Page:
Sadly, the TV execs were mostly MEN who were trying to forget women’s lib happened. The stereotypical homemaker and kid Joey’s dislike of women ultimately alienated the very demographic this commercial tried to attract. Hence Joey on Blossom was only a passing craze and eventually his Brooklyn accent and patronizing immaturity began to grate on everyone’s nerves.

  • 48 Heather on Jun 28, 2008 at 9:02 pm

    The beginning of the drug war led to a MASSIVE demand for chocolate. As fad dieting grew more popular, women began pushing their stockpile onto children. Intimidated by the sexual revolution’s empowerment of 7 year old girls to publicly kiss whomever they wanted, Lawrence was recruited by the New Right to spread anti-feminist propaganda. Now embroiled in politics, Joey found it impossible to keep up with demands for his catchphrase and retreated into seclusion. Optometrists, feeling that the only surrogate for Lawrence’s screen presence was lasers and diamond tipped blades applied directly to the cornea, stumbled upon photorefractive keratotomy treatment.

  • 49 BEMaven on Jun 29, 2008 at 8:35 am

    This antique tale of childish sublimation serves as a benchmark for the growing sophistication of mass entertainment in the past 20 years. What was once a concise, linear tale of the Eighties, 30 seconds in duration, would emerge today as a prime time series on ABC, a cross between “Lost” and “Real World”, weaving between multiple story arcs that operate on many levels.

    Joey would age one year with each progressive episode, but will only be six months the wiser. Tormented by Sheryl’s recurring overtures, he will struggle for recognition as a media icon capable of uttering lines other than “Whoa!” and “Yuck!” In one ground-breaking episode, a Vega audience will actually confuse him with a fifty-something pop diva. Each installment will end with Joey back in mom’s kitchen, as he seeks advice on proper sexual mores. She will continuously sideswipe the subject with the offer of a cookie. (SPOILER ALERT – SEASON FINALE: The school bag that Joey keeps tosses aside will begin to stir and move by itself.)

    By contrast, Sheryl Brown will a undergo a surreal transformation, assuming a different identity and age in each episode . She’ll begin as an innocent naif who misinterpreted Joey’s vomiting on her homework as a token of affection. Her other incarnations will include a well-endowed crossing guard and a transsexual primary candidate for President. (SPOILER ALERT – SEASON FINALE: Cheryl’s head, as portrayed by Jessica Simpson, will roll out of the school bag and ask Joey for one final kiss.)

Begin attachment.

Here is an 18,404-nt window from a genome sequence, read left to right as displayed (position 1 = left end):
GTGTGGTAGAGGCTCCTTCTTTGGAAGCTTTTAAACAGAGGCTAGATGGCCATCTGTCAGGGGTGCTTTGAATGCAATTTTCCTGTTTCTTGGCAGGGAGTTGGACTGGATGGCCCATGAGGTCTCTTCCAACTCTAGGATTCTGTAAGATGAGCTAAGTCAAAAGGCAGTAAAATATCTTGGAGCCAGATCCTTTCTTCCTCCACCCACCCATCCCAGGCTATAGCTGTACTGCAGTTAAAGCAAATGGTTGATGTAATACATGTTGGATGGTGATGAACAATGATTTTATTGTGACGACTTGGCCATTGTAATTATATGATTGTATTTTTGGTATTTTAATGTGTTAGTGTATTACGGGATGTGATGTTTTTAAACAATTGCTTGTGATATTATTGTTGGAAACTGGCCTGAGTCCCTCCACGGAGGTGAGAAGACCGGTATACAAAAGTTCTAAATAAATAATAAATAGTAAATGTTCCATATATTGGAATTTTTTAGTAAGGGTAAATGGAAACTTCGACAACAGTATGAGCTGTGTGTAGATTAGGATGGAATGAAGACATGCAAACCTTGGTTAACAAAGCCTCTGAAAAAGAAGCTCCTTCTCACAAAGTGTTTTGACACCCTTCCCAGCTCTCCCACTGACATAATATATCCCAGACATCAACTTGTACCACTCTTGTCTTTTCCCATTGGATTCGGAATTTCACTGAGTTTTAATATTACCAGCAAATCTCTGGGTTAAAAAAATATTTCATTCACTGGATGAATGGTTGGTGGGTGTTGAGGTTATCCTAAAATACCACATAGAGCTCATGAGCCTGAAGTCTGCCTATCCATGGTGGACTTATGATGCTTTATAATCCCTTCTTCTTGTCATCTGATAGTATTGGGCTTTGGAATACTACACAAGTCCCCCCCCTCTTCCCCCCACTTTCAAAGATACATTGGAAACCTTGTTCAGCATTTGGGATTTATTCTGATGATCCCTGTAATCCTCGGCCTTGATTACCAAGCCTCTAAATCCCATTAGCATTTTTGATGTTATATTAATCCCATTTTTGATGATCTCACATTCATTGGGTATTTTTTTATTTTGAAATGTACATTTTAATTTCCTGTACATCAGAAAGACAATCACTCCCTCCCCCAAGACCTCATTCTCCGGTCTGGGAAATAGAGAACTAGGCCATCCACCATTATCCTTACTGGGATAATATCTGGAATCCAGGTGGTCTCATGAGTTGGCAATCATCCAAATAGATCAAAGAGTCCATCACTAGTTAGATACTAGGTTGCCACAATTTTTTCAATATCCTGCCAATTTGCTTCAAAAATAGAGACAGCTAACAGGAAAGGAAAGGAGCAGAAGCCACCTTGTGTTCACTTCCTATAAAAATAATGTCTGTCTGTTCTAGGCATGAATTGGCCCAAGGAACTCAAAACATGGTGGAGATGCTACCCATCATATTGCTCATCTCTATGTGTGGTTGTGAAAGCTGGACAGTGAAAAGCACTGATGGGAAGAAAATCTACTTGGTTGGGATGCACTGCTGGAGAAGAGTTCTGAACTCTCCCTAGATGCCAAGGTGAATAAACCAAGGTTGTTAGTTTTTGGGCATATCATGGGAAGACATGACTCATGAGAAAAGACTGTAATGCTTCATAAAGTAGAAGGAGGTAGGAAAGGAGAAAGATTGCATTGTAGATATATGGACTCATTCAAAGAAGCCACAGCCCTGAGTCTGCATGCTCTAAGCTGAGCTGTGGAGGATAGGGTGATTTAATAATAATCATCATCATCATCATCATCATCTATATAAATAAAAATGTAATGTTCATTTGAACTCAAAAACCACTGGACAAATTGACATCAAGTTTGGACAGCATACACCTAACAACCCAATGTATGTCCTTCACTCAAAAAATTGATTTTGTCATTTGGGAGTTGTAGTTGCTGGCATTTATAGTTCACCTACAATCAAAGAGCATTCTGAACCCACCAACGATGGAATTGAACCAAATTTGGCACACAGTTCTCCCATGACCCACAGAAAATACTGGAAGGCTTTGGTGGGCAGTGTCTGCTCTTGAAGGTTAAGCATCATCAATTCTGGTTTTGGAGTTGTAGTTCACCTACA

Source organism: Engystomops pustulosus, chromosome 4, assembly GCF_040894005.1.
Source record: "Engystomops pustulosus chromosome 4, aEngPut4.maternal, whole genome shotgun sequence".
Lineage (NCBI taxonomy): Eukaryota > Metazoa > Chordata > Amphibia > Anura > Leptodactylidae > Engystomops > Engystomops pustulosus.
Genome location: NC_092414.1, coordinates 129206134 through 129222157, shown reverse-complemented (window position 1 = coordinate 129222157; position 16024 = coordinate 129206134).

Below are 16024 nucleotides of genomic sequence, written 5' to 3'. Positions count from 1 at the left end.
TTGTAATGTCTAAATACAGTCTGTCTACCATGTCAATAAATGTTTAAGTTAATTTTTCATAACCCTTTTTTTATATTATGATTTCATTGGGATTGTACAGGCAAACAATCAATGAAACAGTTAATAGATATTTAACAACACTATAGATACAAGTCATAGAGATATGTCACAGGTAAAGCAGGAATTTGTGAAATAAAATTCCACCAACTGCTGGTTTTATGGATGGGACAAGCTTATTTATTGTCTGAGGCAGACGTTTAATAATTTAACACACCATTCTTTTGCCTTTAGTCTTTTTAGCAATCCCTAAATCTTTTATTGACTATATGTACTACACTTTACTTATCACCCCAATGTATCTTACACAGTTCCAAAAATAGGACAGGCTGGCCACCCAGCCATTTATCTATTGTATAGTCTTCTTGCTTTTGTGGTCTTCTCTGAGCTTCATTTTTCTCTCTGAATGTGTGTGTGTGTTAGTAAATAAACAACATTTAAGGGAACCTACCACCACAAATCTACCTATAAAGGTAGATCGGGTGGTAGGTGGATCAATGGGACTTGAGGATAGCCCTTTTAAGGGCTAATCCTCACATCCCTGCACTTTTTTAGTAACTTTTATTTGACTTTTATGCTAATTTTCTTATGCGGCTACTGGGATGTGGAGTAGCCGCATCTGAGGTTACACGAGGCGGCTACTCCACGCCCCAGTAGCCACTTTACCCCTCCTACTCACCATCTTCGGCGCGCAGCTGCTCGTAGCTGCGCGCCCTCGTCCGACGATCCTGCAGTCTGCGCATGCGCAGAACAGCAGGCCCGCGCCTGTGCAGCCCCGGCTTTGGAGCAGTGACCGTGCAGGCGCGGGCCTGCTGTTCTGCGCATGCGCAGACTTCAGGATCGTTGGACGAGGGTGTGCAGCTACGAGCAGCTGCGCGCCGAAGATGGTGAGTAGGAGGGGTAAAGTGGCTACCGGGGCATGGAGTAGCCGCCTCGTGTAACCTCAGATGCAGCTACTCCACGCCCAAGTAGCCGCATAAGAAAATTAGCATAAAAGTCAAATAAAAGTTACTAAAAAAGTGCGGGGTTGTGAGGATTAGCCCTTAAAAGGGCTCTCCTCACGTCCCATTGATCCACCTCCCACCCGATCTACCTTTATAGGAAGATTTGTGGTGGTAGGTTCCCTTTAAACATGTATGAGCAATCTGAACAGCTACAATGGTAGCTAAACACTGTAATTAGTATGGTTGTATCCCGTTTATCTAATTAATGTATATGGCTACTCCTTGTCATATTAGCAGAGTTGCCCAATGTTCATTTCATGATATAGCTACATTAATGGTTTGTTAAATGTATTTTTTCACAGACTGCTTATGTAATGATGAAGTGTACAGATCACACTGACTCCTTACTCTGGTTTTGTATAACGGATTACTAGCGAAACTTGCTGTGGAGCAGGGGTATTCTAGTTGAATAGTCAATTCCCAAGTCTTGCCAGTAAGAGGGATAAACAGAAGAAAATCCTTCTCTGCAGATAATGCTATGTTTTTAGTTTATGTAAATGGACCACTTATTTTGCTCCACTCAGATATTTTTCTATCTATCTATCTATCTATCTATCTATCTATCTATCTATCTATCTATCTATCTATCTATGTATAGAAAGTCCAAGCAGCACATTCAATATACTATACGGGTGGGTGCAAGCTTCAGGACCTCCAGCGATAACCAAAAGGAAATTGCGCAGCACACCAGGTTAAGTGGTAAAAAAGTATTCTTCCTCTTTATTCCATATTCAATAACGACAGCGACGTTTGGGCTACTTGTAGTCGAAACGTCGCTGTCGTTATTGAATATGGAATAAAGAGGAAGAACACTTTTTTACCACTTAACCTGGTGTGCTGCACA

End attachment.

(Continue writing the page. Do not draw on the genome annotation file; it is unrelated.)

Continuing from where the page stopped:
Joey’s mother will age as well, growing older and more infirm with each episode. There will no life for her beyond that kitchen and her son’s histrionics. (SPOILER ALERT – SEASON FINALE: There will be nothing left of Joey’s mom but a living brain protected inside a mobile support unit… the unfortunate victim of a botched radial keratotomy procedure. But she will continue to dispense Chips Ahoy to her son through a convenient slot in the front.)

    And that’s why I don’t plan on buying a digital converter for my tv.

  • 50 David TC on Jun 29, 2008 at 1:50 pm

    Not only is the above entry awesome, it is exactly one hundred words, i just checked. Bravo!

  • 51 BEMaven on Jun 29, 2008 at 3:31 pm

    Wait… I’m a little confused. Am I commenting in Bill Corbett’s blog… or is he commenting in mine?

  • 52 deldobuss on Jun 30, 2008 at 11:48 am

    Radial keratotomy enjoyed popularity during the 1980s and was one of the most studied refractive surgical procedures.

    Lawrence now stars as Clay Dobson on CBS hit show CSI: NY. He also recently starred in Broadway hit Chicago as Billy Flynn

    http://youtube.com/watch?v=ZHOCyhdPmyU

    For a time in the mid-1990s, advertising labeled Chips Ahoy having “1,000 chips delicious!”

    http://img2.timeinc.net/people/i/2007/startracks/070521/joey_lawrence.jpg

    With recent advances in blade design and technique, radial keratotomy’s advantages include minimal postoperative recovery time, little pain, and relatively low cost.

    So, in conclusion: Joey, like Chips Ahoy, has increased in size and popularity. Also, like Radial Keratotomy, Joey has become less likely to cause corneal pain and it relatively cheap to buy.

  • 53 Henk on Jul 7, 2008 at 12:06 am

    Doctor, drug yourself

  • 54 Tim D on Jul 17, 2008 at 4:42 am

    Congratulations to the winner!

  • 55 Tim D on Jul 17, 2008 at 6:56 am

    Nice work, congratulations!

  • 56 Heather on Jul 17, 2008 at 6:25 pm

    Thanks, Tim!